Eastern European food is often derided as bland and forgettable, but as the 30th anniversary of the breakup of Yugoslavia approaches, the crossroads cuisine of the Balkans—the home of such nations as Croatia, Serbia, and Bosnia and Herzegovina—is finally getting its due here in the States.
The surest indication of that recognition is the presentation of awards, starting with a Michelin Bib Gourmand for Ambar, a Serbian restaurant in Washington, D.C ., and a James Beard nomination for chef Loryn Nalic of Balkan Treat Box in the St. Louis suburb of Webster Groves, Missouri. Inspired by her Bosnian husband, Nalic traveled throughout the Balkans to research her menu, which features adaptations of street foods such as ćevapi (beef sausage) with kajmak (unripened cheese) and somun (flatbread).
“One of the reasons we knew it would work was because it’s so familiar,” Nalic says. “You find a lot of comforting flavors, like garlic, paprika, and parsley. And every culture grills meats over coal and wood.” Bosnian cuisine also makes good use of ingredients and influences from its regional neighbors: chilies from Turkey, pickles from Austria, seafood from Greece.
A newer staple, the döner kebab, has gained fans at The Balkan House, in the Detroit suburb of Hamtramck. Although the dish—rotisserie-cooked meat, usually served in a sandwich or pitashares the same Ottoman roots as many
Balkan classics, Bosnian owner Juma Ekic didn’t encounter it until 1992, when she arrived as a refugee in Germany, where the Turkish diaspora had made the döner ubiquitous. “Now we have them all over Bosnia and Croatia,” she says.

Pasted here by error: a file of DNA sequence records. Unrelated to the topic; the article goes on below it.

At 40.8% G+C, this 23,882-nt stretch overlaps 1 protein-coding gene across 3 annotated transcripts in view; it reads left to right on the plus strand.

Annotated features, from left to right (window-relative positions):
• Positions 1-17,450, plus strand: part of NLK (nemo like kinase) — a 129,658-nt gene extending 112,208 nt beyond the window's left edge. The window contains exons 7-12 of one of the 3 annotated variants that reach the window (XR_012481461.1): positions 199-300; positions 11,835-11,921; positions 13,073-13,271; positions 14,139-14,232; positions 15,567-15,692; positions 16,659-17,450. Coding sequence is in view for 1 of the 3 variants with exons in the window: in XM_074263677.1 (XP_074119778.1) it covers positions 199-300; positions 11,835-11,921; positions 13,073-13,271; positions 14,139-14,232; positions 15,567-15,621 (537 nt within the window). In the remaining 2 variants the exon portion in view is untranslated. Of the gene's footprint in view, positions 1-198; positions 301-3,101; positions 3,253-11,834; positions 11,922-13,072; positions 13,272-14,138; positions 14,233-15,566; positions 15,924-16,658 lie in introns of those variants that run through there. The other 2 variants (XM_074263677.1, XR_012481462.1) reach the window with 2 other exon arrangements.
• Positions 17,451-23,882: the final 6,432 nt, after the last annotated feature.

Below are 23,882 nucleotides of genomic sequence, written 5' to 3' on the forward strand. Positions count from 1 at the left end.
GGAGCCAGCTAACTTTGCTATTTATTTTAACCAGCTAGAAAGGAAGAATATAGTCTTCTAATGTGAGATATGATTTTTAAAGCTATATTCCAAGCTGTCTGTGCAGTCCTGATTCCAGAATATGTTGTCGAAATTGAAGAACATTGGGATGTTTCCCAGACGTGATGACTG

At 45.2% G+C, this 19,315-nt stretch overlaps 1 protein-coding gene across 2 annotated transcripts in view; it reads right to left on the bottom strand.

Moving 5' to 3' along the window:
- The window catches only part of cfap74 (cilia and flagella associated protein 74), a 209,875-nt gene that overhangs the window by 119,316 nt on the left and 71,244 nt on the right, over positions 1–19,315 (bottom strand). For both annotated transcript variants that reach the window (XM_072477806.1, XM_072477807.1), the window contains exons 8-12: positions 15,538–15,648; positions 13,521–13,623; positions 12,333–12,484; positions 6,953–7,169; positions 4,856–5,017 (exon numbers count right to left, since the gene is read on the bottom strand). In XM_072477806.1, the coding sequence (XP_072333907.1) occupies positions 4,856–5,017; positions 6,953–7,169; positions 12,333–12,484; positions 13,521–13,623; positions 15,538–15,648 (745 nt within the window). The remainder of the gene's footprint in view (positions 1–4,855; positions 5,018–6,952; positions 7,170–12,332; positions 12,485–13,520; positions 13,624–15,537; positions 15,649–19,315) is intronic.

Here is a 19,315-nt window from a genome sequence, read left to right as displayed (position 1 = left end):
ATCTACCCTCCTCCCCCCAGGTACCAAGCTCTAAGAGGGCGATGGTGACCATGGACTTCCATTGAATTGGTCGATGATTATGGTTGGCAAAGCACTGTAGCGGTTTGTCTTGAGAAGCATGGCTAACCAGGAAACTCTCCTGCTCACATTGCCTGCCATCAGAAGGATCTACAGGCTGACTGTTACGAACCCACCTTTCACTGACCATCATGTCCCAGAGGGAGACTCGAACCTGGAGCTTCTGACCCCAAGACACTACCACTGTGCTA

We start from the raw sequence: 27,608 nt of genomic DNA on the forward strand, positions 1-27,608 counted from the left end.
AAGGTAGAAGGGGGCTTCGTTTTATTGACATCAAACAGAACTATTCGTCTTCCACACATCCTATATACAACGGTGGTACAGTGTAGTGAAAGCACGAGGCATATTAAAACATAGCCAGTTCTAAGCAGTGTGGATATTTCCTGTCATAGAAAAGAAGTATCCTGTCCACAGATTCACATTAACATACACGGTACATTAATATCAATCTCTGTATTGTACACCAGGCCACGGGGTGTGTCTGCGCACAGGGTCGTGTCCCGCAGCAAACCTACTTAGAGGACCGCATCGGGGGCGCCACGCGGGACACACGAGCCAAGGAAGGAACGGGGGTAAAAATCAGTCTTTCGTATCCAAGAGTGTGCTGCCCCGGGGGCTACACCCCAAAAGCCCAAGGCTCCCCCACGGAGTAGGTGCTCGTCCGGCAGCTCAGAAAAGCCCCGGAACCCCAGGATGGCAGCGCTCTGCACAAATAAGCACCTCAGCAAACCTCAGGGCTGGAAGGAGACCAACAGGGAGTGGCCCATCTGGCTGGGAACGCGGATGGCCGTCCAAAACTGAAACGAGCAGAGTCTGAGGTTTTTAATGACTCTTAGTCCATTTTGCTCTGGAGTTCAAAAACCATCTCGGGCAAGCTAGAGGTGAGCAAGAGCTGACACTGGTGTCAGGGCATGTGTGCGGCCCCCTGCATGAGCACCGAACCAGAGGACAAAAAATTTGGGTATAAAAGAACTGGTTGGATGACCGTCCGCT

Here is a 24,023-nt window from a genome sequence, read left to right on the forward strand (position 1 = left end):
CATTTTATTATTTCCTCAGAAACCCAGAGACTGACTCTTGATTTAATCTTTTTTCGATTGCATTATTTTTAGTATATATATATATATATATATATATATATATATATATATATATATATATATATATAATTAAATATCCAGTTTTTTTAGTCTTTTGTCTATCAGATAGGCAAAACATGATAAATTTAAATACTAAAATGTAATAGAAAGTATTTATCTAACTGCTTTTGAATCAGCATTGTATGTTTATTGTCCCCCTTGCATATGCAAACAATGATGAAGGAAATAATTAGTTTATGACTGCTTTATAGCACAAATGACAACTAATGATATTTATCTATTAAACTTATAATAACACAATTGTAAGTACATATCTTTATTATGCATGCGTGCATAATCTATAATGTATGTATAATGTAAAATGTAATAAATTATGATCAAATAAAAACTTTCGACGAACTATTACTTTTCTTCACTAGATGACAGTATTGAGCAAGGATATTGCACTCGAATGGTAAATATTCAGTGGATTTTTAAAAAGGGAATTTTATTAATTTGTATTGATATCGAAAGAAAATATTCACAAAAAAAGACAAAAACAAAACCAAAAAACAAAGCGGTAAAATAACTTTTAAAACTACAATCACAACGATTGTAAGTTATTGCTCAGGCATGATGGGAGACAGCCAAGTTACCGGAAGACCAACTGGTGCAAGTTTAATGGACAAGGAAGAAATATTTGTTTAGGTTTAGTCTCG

Ekic, who opened The Balkan House in 2019 on the site of a Bosnian restaurant where she once waited tables, has seen firsthand the growing appeal of her home region’s cooking. “All the customers were our own people,” she recalls of her place’s early days. “My goal was to introduce our food to others.” She appears to have succeeded: The Balkan House has been featured in The New York Times, and a second location opened in nearby Ferndale.
While Ekic focuses on a humble classic, Top Chef winner Joe Flamm looks toward fine dining with Rose Mary, an Adriatic coastal restaurant inspired by his wife’s Croatian family that’s set to open soon in Chicago’s Fulton Market. “Croatian food is similar to Italian food in a lot of ways,” says Flamm, who worked in the kitchen at the Windy City institution Spiaggia. “It’s simple and ingredientdriven, with a cool mix of influences and more pu nc hed-up spices.” The menu at Rose Mary will include dishes like pastičada (Dalmatian Coast beef stew) and squid-ink risotto, blending Mediterranean herbs with Eastern European spices such as Hungarian paprika, fennel pollen, and mustard powder. There’s even a n appropriate libation to toast this success. The fruit brandy known as rakija has been the go-to spirit in the Balkans for the better part of a thousand years, but it has long been difficult to find in the U.S. Starting in 2019, however, Yebiga Rakija, which is distilled from plums in the Goč Mountains of Serbia , beca me available in several states, including California, Florida, Illinois, and New York, with more on the way.
All of these developments speak to the potential for Balkan food to grow in the way other immigrant cuisines have. “When people are refugees, it takes time to acclimate and open their world up to everybody else,” Nalic says. “The next generation spreads out, so it only makes sense that it’s being talked about now.”